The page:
"The Kingdom," for the most part, tries to be a serious drama about an ongoing crisis, begging the question of whether a movie attempting to spark serious debate should be pandering to the worst instincts of its audience. On the other hand, this isn't exactly "Frontline."Berg adopts a faux-doc shooting style that becomes a tiresome exercise in the kind of handheld camerawork that perhaps once implied immediacy but now implies a lack thereof. "The Kingdom" doesn't have the complexity of "Syriana," nor the real-life pathos of "A Mighty Heart," but it's equally spasmodic, to no real end. More drama and less frustrated action might have kept this "Kingdom" from falling. . . .

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I watched the film at a sneak preview last night. The best part about it was the very slick opening credits. It makes one Muslim, likeable, and ends the film on the note that the U.S. and Terrorism are moral equivalent.

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Michael Todd wrote:

: The best part about it was the very slick opening credits.

Definitely impressive -- even if they possibly set up expectations that the film as a whole can't meet.

: It makes one Muslim, likeable, and ends the film on the note that the U.S. and Terrorism are moral equivalent.

Well, sort of, maybe, but also not quite, maybe. Personally, I thought the idea that

Jamie Foxx would say "We'll kill them all"

rang false, UNLESS what he meant by that was "

We'll kill ALL THE TERRORISTS

." If that is what he meant, then there wouldn't be any moral equivalence between what he said and what the other guy said. But if the film expects us to believe that he meant the morally-equivalent thing instead, then yeah, the ending does seem kind of forced -- and kind of tacked on, at the same time.

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I usually try to do something to help keep reflective around 9/11 on a regular basis. After watching this again, I think it's probably one of the best, most thoughtful and respectful films on the subject of terrorism and western/eastern culture that we have so far (after tons of these films being made in the last 9 years).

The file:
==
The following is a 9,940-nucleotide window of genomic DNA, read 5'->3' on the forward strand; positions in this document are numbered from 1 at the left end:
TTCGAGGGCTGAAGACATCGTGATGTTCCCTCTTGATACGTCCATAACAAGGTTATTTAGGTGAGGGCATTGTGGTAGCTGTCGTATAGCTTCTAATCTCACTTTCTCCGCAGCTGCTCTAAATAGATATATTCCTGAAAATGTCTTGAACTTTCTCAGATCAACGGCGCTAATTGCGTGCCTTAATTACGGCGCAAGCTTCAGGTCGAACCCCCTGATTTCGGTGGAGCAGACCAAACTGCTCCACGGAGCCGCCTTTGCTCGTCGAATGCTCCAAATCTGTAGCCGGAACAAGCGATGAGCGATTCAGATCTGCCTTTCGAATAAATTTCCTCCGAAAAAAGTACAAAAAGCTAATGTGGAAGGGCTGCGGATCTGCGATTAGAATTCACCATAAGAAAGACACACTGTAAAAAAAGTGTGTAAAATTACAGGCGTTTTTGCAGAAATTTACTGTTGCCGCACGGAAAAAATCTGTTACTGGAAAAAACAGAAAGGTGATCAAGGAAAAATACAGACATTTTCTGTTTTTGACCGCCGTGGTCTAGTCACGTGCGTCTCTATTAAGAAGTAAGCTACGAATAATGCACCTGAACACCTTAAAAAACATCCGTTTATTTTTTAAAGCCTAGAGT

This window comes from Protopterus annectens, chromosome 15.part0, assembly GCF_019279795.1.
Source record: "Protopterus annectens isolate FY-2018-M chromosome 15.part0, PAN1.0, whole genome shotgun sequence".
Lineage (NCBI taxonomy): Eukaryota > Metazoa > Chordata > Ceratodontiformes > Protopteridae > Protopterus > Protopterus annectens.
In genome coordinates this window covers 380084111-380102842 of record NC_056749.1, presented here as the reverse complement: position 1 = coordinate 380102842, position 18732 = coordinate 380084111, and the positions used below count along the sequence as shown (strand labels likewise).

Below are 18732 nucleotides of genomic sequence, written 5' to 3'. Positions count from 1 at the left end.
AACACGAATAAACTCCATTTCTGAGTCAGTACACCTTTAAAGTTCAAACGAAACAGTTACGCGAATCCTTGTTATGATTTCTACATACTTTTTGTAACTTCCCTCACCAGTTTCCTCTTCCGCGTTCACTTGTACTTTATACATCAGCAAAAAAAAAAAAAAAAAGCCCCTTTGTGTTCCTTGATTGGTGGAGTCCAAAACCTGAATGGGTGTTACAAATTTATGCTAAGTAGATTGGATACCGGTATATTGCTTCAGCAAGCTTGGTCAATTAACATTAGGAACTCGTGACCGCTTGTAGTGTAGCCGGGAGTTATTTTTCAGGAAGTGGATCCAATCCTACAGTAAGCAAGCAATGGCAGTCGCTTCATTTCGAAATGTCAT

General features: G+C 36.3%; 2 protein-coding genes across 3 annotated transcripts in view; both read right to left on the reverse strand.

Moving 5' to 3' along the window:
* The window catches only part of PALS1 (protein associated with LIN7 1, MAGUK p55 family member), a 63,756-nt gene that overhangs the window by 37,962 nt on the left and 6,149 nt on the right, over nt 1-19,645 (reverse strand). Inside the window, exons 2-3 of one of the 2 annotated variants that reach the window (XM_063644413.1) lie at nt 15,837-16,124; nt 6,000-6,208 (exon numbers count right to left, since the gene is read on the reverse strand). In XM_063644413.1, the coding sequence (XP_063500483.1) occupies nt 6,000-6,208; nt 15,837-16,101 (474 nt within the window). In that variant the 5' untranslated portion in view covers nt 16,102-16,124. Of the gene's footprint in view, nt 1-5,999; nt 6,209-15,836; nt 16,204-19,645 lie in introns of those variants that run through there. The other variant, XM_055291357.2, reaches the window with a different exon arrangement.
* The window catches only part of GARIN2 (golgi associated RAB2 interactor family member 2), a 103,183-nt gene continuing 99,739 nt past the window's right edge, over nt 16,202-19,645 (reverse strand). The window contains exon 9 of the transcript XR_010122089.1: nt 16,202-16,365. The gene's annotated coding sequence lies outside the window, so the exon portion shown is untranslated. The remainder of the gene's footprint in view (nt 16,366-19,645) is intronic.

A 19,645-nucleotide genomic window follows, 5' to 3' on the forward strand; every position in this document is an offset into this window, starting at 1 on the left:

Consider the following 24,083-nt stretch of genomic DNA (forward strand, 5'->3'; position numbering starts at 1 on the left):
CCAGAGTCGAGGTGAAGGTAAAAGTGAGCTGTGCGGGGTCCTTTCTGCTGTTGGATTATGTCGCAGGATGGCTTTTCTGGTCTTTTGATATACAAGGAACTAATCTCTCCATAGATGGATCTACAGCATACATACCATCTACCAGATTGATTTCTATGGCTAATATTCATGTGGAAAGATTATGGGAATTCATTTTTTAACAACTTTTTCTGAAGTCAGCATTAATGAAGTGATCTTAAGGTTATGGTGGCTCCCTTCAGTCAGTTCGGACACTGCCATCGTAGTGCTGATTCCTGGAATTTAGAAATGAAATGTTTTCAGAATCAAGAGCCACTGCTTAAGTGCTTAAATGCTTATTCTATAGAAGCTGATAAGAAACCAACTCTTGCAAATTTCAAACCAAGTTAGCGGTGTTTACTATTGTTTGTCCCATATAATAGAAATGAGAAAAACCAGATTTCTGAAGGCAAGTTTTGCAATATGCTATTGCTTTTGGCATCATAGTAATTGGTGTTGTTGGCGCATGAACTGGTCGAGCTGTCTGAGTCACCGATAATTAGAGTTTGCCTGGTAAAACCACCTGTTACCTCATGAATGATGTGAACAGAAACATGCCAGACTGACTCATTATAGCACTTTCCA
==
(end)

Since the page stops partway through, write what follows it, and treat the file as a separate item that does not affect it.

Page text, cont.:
I also didn't remember how haunting the ending was.

It doesn't seem to be making everyone morally equivalent at the end at all. The difference between good and evil, and between characters trying to do the right thing and the terrorists has been clear through the entire film. Faris (Ashraf Barhom) is constantly held up in contrast to his surrounding culture, and yet he's still a part of that culture. The two whispered lines at the end of the film aren't demonstrating any sort of moral justification. What they strictly demonstrate to the viewer is simply an impending sense of the immovable resolve on both sides (along with the dreadful sense that, in spite of the unlikely but wonderful friendships built in this story, there really are two sides). A much more open-ended sort of ending, rather than a "one man's terrorist is another man's freedom fighter" conclusion. The fact that both sides have a steely resolve obviously does not mean both sides are morally equivalent, particularly in light of the story you just finished watching.

There's a certain lack of self-worth and liberty within Islamic eastern culture, and The Kingdom demonstrates this through Faris' struggle to think and act for himself. There's a certain arrogance and insensitivity to the eastern values of humility and honor within western culture, and Jamie Foxx and Chris Cooper demonstrate this as well. Part of what makes the story is that Barhom and Foxx's characters both learn how to overcome some of these problems - and yet, it still doesn't completely fix the problem of terrorism.

I'd say The Kingdom does a better job at distinguishing regular mainstream Moslem people from the terrorists than other allegedly more broad-minded films like Syriana were able to.